Every dealership in the new post-lockdown COVID world has had to deal with staff turnover and the fallout from what most economists have dubbed The Great Resignation. Millions have left the job market in the last couple of years, and dealerships have not been immune. Add to that the already challenging headwinds of low inventory and rising interest rates, and you have a pretty turbulent time for most dealers.
So, the question becomes, how do you bring more diverse applicants back into the dealership environment, particularly in F&I? And are there better ways to attract more women and minorities to apply? When businesses are focusing more resources and attention on DEI (diversity, equity, and inclusion) for their employees, dealerships should, too.
At its core, building a better environment for all to feel welcome is more than just hiring people from diverse backgrounds. It’s about looking at the entire organization and making it a welcoming place where everyone’s potential is encouraged and everyone’s voice is heard.
F&I is no different. It’s a department where you’re expected to build rapport with customers and see each customer’s unique story to help them not only be able to buy their dream car but also to help protect them from unexpected financial burdens along the way. And to better do that, it helps to have a staff that looks more like the community around it.Here are six strategies to help your F&I department (and the dealership) rise to the challenge of implementing a DEI program that works for everyone.
1. Make diversity a priority
Evaluate leadership positions and make it a goal to hire a more diverse staff. Look at existing staff and reach out to train and mentor so that when new management positions open up, you will have employees that will not only be ready for the jump but will be excited to get the opportunity to do so. If looking at outside hires, make it clear in your ads that DEI is an organizational priority and that you encourage women and minority candidates to apply.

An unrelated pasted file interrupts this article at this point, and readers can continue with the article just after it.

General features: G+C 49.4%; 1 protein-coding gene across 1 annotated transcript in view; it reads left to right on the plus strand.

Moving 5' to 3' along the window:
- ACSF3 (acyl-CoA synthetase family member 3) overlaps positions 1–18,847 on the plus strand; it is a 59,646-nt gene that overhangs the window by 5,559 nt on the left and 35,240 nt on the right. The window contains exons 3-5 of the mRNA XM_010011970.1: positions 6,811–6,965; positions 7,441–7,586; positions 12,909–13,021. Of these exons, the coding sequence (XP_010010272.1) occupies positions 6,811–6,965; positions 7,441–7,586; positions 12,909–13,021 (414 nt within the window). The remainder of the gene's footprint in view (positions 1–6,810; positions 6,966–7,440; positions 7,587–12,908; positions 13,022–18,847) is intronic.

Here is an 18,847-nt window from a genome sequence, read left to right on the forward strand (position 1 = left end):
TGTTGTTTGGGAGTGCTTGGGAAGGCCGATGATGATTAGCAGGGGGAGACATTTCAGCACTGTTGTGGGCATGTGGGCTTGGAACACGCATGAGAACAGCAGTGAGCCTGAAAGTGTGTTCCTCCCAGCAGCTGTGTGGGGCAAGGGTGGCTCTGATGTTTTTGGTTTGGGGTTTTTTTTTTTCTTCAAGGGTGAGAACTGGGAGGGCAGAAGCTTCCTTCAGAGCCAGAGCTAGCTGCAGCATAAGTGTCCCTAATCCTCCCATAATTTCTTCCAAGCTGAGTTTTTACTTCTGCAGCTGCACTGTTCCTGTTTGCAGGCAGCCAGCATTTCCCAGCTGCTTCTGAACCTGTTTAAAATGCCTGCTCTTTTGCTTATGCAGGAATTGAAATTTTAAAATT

2. Encourage dialogue
Women and minority staff in F&I are already few and far between, but that doesn’t mean that you can’t listen to employees elsewhere in the dealership to help form a better understanding of the challenges they see in moving up. Make it a point to get to know them and their own career goals so that you can build better pathways for their success. These are unique voices that will bring fresh perspectives to management.
3. Community outreach
Be an active participant in local/national organizations that support women and minority career development in the auto industry and hold events locally to encourage the same. Join in university or community college job fairs with a sharp focus on DEI for potential new hires. It’s a fact that Gen Z looks for this as a primary factor in where they want to work when leaving school.
4. Look at other dealership successes
If there are other dealerships near you that have been successful in their own DEI programs, reach out and get feedback on what worked and what didn’t for them. Dealers are a competitive bunch for sure, but this transcends all that. Approaching your peers to exchange ideas on how they are succeeding at more diverse hiring and soliciting their guidance helps the entire industry.
5. Anonymous surveys
More businesses have adopted anonymous employee surveys to get a more accurate and unbiased window into what is working and what is not with DEI programs (or lack thereof). Giving your staff a chance to weigh in without fear of reprisal can better guide your management team to the corrections that need to be made to help everyone feel like their unique voices and concerns are being heard.
6. Take a broader approach
Look at everything in the F&I and dealership environment…what are policies on work-life balance, mental health, wellness, and cultural celebrations? F&I may be a small department, but that doesn’t mean there can’t be a focus on department culture in general. Flexible schedules (which can be tricky in F&I but not impossible), wellness programs to help reduce stress, and even guest speakers to address cultural issues in the community can lift everyone’s sense of purpose and belonging.
Building a more diverse, equitable, and inclusive dealership environment is not a giant mountain to conquer but rather a series of hills that can be navigated step by step to create a better place for everyone to work and succeed. When it all comes together, everyone in the dealership, including F&I, wins.